The two forms of visuo-spatial perspective taking are differently embodied and subserve different spatial prepositions

Klaus Kessler, Hannah Rutherford

Research output: Contribution to journalArticlepeer-review


We set out to distinguish level 1 (VPT-1) and level 2 (VPT-2) perspective taking with respect to the embodied nature of the underlying processes as well as to investigate their dependence or independence of response modality (motor vs. verbal). While VPT-1 reflects understanding of what lies within someone else’s line of sight, VPT-2 involves mentally adopting someone else’s spatial point of view. Perspective taking is a high-level conscious and deliberate mental transformation that is crucially placed at the convergence of perception, mental imagery, communication, and even theory of mind in the case of VPT-2. The differences between VPT-1 and VPT-2 mark a qualitative boundary between humans and apes, with the latter being capable of VPT-1 but not of VPT-2. However, our recent data showed that VPT-2 is best conceptualized as the deliberate simulation or emulation of a movement, thus underpinning its embodied origins. In the work presented here we compared VPT-2 to VPT-1 and found that VPT-1 is not at all, or very differently embodied. In a second experiment we replicated the qualitatively different patterns for VPT-1 and VPT-2 with verbal responses that employed spatial prepositions. We conclude that VPT-1 is the cognitive process that subserves verbal localizations using “in front” and “behind,” while VPT-2 subserves “left” and “right” from a perspective other than the egocentric. We further conclude that both processes are grounded and situated, but only VPT-2 is embodied in the form of a deliberate movement simulation that increases in mental effort with distance and incongruent proprioception. The differences in cognitive effort predict differences in the use of the associated prepositions. Our findings, therefore, shed light on the situated, grounded and embodied basis of spatial localizations and on the psychology of their use.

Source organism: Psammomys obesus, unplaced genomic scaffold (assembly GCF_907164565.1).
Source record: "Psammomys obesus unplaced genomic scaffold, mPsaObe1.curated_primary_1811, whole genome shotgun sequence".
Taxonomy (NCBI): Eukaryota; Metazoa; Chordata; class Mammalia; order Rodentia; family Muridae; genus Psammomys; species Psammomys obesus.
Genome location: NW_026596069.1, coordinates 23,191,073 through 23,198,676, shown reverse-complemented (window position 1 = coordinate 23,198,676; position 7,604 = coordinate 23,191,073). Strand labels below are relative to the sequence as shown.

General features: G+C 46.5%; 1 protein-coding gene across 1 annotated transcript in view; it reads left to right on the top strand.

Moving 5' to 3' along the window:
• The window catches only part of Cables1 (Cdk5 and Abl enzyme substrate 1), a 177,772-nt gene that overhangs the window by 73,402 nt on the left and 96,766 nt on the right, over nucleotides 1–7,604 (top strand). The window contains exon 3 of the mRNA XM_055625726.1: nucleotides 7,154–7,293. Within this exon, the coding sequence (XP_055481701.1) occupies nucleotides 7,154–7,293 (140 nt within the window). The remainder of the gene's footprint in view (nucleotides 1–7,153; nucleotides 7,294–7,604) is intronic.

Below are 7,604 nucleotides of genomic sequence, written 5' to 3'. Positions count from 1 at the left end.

Original languageEnglish
Article number213
Number of pages12
JournalFrontiers in Psychology
Publication statusPublished - 2010

Bibliographical note

© 2010 Kessler and Rutherford. This is an open-access article subject to an exclusive license agreement between the authors and the Frontiers Research Foundation, which permits unrestricted use, distribution, and reproduction in any medium, provided the original authors and source are credited.


  • grounding
  • embodiment
  • movement simulation
  • perspective taking, social cognition
  • spatial language


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